Is the UK property market heading for a Crash in 2022? In a recent survey conducted by the House Buyer Bureau, they found that more than half of the estate agents polled were worried by the current market, with more than a quarter believing a crash was imminent.
Despite recent headwinds, UK property prices are continuing to rise and have just reached a record average price of £371,158. Many feel this is entirely unsustainable, causing them to ask, “When will the UK property market crash?”
According to newly conducted research, more than 1/4 of estate agents polled believe that we are most likely to see a significant market crash over the coming months, and it is hard to disagree with their views, given all the recent political and financial turmoil.
Why UK property prices are so high is a mystery, some believe that house prices have been deliberately pushed upwards to make people feel wealthier, making them far more likely to spend and borrow to help the country’s ailing economy. That’s all and well and good; however, when the property market experiences what some would prefer to call a ‘correction’ rather than a crash, it will leave many with their heads in their hands, uttering the words, “What have we done?”
Whatever the reason, the vast majority believe that the rise in house prices is unsustainable and some form of ‘correction’ was necessary. A new survey revealed that a significant number of agents can see a property market crash on the horizon, and more worryingly, it could happen in months.
The House Buyer Bureau surveyed more than six hundred estate agents to understand their professional feelings on the current and future outlook on the UK property market.
What the research shows
The survey results showed that more than half polled (55%) are worried about the current outlook for the UK property market, with just over one in ten (11%) offering a positive outlook for the coming months.
Even more revealing is that more than a quarter (26%) felt that a significant market crash would likely happen over the coming months, with a further 37% predicting there will at least be a downward turn in house prices and 27% seeing a flatline in house prices.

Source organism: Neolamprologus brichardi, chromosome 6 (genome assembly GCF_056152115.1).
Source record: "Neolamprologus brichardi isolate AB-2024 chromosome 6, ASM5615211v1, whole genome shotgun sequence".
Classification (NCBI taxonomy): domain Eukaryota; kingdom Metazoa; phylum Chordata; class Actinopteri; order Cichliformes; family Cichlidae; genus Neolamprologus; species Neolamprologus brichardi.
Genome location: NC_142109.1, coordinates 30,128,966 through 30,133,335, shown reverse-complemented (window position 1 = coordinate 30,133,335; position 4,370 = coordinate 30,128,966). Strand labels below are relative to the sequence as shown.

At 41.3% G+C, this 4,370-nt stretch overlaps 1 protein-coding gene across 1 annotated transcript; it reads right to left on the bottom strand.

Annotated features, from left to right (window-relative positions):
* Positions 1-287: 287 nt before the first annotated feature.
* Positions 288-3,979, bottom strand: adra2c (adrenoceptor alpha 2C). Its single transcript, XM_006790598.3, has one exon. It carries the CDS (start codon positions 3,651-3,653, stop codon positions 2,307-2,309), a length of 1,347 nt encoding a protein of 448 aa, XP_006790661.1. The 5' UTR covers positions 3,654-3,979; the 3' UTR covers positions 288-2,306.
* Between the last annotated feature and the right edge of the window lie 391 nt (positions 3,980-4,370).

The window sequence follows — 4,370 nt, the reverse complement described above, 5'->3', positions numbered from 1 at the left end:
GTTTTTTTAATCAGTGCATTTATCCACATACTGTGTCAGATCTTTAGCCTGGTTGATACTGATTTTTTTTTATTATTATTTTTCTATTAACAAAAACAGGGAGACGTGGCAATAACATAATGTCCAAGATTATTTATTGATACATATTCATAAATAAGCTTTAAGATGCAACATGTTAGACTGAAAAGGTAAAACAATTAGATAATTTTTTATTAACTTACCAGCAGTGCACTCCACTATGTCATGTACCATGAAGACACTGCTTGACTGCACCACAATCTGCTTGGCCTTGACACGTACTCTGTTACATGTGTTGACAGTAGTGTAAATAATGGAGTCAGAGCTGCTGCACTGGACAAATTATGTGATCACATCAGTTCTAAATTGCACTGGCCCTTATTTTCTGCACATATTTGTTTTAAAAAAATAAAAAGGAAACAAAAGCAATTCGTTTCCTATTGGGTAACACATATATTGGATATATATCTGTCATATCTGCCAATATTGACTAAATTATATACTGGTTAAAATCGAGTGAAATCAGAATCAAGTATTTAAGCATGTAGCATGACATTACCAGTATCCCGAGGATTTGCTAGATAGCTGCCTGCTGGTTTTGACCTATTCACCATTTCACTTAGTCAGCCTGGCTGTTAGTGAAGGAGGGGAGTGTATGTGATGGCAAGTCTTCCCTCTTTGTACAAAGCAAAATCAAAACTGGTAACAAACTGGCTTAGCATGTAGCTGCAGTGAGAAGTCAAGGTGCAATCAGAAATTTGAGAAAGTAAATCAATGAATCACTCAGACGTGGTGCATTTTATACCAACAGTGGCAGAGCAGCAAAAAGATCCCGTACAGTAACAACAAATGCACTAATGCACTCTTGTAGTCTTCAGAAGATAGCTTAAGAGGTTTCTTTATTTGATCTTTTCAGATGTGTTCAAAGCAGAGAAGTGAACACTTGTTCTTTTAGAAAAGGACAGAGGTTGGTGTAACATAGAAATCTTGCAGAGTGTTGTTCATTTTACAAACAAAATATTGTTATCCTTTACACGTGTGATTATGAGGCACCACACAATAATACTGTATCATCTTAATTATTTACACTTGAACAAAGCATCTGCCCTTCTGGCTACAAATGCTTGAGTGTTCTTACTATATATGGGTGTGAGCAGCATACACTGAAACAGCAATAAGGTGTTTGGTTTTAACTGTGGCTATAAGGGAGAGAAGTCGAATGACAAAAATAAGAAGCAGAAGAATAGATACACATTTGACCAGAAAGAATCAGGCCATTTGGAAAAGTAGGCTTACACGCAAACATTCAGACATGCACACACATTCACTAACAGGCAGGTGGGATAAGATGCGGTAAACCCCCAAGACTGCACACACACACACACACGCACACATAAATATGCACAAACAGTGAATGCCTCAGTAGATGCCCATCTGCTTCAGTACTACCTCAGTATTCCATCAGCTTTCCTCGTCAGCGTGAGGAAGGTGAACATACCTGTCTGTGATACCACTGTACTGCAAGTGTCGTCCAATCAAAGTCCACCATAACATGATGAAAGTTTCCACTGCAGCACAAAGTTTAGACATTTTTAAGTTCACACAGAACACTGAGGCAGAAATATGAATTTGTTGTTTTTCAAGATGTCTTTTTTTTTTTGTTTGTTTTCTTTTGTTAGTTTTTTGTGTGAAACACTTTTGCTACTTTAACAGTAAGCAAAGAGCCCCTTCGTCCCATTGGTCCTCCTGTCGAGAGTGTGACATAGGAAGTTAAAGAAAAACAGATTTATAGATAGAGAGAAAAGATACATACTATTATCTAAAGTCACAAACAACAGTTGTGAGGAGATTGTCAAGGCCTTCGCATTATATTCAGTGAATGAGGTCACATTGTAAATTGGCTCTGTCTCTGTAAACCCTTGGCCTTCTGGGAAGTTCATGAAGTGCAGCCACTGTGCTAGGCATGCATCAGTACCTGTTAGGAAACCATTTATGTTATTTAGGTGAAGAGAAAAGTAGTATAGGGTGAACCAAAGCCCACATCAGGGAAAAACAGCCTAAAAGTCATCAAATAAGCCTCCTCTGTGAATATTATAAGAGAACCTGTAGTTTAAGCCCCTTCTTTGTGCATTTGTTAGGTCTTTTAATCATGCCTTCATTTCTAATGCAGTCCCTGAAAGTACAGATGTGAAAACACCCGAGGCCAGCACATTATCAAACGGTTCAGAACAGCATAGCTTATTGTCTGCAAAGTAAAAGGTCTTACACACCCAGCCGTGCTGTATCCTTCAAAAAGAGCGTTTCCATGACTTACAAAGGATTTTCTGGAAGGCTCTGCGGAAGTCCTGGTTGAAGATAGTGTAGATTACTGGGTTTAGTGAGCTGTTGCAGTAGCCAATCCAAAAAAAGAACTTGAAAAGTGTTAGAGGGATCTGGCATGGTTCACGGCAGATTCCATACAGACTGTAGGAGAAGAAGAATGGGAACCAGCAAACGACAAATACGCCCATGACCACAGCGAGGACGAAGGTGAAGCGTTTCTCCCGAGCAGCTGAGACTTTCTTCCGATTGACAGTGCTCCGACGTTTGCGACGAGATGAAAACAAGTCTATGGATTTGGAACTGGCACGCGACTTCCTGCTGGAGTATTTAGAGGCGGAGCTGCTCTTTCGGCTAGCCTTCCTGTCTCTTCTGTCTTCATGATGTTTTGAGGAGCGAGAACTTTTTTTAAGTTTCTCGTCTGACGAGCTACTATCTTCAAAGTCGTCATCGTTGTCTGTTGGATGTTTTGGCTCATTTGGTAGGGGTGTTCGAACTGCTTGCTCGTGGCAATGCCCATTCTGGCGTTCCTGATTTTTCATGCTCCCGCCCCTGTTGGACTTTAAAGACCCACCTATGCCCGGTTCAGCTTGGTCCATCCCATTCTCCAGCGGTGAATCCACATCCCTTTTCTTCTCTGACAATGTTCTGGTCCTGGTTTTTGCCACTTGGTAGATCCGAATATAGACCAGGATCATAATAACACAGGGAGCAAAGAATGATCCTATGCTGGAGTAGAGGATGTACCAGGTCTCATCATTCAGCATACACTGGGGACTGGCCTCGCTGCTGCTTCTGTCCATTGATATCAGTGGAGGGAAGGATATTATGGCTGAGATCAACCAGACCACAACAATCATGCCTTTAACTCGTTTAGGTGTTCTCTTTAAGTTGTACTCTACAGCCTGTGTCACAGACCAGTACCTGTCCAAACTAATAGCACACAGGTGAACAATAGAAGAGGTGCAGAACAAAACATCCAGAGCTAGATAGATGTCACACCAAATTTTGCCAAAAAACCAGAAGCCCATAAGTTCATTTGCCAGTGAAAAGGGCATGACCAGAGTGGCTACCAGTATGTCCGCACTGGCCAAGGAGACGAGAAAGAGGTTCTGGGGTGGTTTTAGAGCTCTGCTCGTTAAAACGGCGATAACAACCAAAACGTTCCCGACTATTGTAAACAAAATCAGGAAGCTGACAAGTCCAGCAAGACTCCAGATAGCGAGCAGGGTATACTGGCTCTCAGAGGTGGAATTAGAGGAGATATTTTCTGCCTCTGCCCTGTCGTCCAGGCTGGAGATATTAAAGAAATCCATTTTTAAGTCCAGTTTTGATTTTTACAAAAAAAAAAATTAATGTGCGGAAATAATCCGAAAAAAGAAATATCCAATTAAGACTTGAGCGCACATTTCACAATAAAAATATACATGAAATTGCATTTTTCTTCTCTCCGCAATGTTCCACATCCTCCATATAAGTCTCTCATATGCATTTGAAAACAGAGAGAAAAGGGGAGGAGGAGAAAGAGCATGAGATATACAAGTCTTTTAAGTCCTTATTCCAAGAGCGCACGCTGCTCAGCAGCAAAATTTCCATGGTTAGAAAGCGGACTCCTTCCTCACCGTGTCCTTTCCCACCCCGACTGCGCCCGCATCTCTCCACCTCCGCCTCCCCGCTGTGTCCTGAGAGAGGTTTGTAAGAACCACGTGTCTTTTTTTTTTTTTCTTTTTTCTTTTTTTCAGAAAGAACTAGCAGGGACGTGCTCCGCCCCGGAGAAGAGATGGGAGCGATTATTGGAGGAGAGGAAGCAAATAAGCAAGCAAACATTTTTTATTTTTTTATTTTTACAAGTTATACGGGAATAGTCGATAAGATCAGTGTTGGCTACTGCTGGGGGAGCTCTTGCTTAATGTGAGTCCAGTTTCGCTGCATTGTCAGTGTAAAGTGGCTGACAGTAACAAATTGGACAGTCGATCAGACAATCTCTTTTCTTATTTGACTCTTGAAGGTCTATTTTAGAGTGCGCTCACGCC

32% stated they had seen a slight decline in business from home sellers, with 10% seeing a more significant reduction in seller activity. However, almost a quarter (24%) did state that business had been on the up.
27% also revealed that buyer demand for the homes they were selling had remained robust, although 42% have seen buyer demand levels start to decline, with a further 43% stating that buyers are also offering less compared to the pandemic house price highs of the last two years.
As a result, 41% revealed that they are now advising sellers to adjust their asking price expectations in line with the lower level of homebuyer purchasing power being seen.
With tough times ahead, it’s hardly surprising that just 12% stated they would be lowering their fee over the coming months, even in an attempt to win more business.
When it comes to just how long agents believe these tough times will remain, 33% believe the market is in for a long-term period of adjustment, lasting beyond next year. 41% believe it will be a mid-term correction lasting throughout next year, with 26% hopeful they will return to business as usual by the new year.
Chris Hodgkinson, the Managing Director of House Buyer Bureau, said, “The market is holding firm for the time being, but the wider expectation amongst those on the ground is that a correction is on the way in one form or another.
We’re already starting to see early signs of this correction, with a good proportion of agents already noticing a decline in both buyer and seller activity and a reduction in the pandemic high house prices that buyers are willing to pay.
With many also fearing a mid to long-term period of muted market activity, it certainly looks like the sector is in a tougher year in 2023.”
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